Though customer churn may not be the most appealing rate or statistic to look at, it's vital for businesses to be aware of it to assess, analyze, and act on the results.

While it’s unrealistic to strive for 0% churn, understanding what your current churn rates are, and using them to inform your practices to improve customer retention can be the ultimate game-changer for your organization.

In this article we’ll cover:

What is customer churn?

Customer churn is the percentage of your customers that stop using your products for an extended period. These customers can stop using your business for any number of reasons be it, competitors, product, or marketing to name a few.

Being aware of the customers that churn, and your Customer Churn Rate (CCR) can help you identify where you need to make improvements.

How to calculate customer churn

Customer churn is calculated as a percentage and is only applicable for a particular time period.

So, if there was a quarter where you underperformed and if you note that your churn rate was high during that period, you know that churn most likely will have had an impact on your reduced revenue.

To calculate your customer churn rate you’ll need three key figures:

  1. The period you want to calculate your churn for (Be it weekly, monthly, quarterly, or yearly).
  2. The number of existing customers at the start of your chosen period. That'll be defined by S.
  3. The number of total customers you lost by the end of your period. That'll be shown as E.

Then you can input this data into this formula.

[E/S] x 100 = Customer Churn Rate

For example:

You want to work out your CCR (Customer Churn Rate) for the first quarter of the new year.

  • The number of existing customers at the start of the quarter was 400. S is 400.
  • You ended the quarter with 360 customers meaning you lost 40 customers. 40 is E.

The formula will then look like this:

[(40/400] x100 = 10

Your CCR for that quarter would be 10%.

Voluntary vs Involuntary churn

There are two different types of churn that can affect your business.

The first is voluntary churn. This is when your customers make the decision to end their relationship with you and your business. They might be dissatisfied with your product, or something has changed that means they don’t feel they’re getting what they need out of your business.

The second is involuntary churn where something outside of the customers control occurs/ This is usually not something related to your business and includes things like payment failure, service errors, or financial issues.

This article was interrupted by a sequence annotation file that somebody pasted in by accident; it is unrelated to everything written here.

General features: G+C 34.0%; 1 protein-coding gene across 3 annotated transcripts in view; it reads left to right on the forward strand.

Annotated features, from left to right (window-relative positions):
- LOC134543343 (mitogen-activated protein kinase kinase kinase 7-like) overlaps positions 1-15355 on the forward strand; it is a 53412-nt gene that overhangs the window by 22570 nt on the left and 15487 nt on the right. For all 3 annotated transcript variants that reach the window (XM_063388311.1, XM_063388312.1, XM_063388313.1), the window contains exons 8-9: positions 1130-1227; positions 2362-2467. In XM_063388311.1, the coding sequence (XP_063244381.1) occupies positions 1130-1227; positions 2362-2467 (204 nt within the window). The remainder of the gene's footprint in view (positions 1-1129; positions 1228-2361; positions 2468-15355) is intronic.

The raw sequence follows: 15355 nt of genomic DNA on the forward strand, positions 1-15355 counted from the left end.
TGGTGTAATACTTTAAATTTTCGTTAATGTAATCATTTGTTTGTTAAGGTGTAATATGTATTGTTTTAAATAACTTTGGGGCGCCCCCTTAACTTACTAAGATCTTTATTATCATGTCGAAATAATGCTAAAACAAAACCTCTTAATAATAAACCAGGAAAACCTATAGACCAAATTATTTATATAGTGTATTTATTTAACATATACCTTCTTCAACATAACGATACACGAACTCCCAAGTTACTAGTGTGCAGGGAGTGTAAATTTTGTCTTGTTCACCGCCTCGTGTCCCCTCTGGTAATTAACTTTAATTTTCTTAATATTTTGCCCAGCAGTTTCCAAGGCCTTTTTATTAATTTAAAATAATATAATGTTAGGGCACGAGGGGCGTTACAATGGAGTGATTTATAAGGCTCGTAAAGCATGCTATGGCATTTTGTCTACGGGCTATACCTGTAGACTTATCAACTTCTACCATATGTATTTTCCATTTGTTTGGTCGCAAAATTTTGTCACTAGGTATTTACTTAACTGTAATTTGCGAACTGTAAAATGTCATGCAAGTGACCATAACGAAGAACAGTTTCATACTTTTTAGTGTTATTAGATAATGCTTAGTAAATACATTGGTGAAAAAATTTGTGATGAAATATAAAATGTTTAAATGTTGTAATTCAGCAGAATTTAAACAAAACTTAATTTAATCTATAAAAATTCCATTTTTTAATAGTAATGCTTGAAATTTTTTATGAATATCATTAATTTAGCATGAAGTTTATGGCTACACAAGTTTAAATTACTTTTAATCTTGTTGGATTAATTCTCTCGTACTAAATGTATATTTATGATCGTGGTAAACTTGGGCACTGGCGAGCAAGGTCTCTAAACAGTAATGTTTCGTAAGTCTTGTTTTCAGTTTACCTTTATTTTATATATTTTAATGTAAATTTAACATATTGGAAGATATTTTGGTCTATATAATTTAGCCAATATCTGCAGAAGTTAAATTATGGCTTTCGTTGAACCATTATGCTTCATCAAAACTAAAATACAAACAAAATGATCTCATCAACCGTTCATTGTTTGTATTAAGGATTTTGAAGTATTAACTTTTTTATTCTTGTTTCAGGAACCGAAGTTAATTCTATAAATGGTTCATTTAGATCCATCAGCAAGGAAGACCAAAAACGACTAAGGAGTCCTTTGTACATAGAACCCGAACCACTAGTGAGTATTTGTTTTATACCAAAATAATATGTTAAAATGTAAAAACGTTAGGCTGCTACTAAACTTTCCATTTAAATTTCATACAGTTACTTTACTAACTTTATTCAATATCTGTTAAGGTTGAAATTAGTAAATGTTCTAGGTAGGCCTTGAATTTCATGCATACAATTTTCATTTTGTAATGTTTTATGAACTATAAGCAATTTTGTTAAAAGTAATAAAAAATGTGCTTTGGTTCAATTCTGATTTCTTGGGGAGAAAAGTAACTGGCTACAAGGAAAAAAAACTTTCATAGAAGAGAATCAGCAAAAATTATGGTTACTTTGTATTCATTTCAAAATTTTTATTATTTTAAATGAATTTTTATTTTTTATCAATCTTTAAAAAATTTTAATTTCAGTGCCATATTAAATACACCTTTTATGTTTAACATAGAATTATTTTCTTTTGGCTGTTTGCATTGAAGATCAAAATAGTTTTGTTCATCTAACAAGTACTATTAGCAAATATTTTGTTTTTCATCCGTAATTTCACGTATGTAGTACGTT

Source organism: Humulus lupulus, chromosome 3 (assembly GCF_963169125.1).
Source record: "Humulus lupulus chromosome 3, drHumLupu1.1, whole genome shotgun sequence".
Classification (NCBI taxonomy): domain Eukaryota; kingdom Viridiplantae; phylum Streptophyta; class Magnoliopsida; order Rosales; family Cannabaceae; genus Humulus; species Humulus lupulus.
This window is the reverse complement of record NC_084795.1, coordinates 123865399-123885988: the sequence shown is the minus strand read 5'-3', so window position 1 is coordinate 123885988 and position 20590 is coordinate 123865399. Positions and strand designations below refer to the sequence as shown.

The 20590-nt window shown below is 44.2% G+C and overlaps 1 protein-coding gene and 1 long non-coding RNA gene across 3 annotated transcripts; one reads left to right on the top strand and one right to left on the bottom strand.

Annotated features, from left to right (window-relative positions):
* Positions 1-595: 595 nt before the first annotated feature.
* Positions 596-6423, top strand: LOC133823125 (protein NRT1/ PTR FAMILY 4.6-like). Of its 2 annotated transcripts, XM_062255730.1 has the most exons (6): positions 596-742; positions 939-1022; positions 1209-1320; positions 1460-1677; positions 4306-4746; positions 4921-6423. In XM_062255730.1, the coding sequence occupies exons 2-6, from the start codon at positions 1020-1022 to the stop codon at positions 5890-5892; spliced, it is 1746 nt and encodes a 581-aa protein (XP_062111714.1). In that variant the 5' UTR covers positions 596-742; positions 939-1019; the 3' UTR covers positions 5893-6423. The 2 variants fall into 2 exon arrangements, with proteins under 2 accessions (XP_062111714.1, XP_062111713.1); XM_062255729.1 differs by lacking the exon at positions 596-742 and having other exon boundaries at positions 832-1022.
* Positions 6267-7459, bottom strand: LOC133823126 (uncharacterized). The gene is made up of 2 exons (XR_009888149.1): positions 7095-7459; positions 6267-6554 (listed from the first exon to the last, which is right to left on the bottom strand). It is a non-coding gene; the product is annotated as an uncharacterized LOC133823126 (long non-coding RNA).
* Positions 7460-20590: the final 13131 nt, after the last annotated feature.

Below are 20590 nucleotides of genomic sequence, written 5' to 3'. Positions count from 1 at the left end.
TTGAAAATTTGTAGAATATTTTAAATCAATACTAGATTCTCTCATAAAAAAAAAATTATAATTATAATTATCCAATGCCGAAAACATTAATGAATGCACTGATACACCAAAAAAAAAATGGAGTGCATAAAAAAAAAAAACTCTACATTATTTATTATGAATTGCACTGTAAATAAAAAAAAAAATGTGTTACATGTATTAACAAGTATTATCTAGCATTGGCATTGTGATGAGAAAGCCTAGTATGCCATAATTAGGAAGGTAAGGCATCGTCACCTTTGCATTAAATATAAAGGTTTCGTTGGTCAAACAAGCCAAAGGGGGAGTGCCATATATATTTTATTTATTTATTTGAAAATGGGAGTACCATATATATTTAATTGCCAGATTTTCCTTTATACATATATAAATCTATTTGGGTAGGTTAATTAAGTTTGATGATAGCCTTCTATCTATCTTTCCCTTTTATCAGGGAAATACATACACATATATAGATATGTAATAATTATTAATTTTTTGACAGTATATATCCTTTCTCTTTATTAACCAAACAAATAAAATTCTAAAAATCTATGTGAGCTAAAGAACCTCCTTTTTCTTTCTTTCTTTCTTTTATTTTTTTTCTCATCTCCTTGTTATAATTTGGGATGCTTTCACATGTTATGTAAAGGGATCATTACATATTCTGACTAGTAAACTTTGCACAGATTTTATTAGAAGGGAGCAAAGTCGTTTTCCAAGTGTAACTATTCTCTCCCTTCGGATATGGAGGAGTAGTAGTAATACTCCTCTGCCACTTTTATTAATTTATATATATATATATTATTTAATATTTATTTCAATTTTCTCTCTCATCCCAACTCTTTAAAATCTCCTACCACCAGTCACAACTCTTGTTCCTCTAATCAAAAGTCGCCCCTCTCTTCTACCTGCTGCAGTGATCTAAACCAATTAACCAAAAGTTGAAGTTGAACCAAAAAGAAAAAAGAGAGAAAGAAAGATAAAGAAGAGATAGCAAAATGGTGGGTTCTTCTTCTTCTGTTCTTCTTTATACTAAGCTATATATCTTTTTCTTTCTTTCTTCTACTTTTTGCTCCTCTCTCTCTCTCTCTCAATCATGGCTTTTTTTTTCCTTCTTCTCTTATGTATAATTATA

What is customer retention?

Customer retention rate is the number of customers you have kept from the beginning to the end of a certain time period.

Successfully keeping a good majority of your customer base over a sustained period is no mean feat. This isn’t a one off and should be monitored regularly for changes.

This is a good indicator of knowing what your customers do and don’t like about your business (outside of simply asking them!). Is there a part of your customer base you have been neglecting? Has a new strategy just been implemented, and helped you retain customers?

This number is useful to aid you in your analysis when applied to other statistics and observations about your current work process.

To calculate your customer retention rate you’ll need four key figures:

  1. The time period you want to calculate your retention rate for. For example, weekly, monthly, quarterly, or yearly.
  2. The number of existing customers at the start of your chosen period. That'll be defined by S.
  3. The number of total customers at the end of your period. That'll be shown as E.
  4. The number of new customers added within the period. This Is identified by N.

Then you can input this data into this formula.

[(E-N)/S] x 100 = Customer Retention Rate

For example:

You want to work out your CRR (Customer Retention Rate) for the first quarter of the new year.

  • The number of existing customers at the start of the quarter was 100. S is 100.
  • You ended the quarter with 110 customers. 110 is E.
  • The number of new customers you added over the quarter was 10. N is 20.

The formula will then look like this:

[(110-20)/100] x 100 = 90

Your CRR for that quarter would be 90%.

How are customer churn and customer retention connected?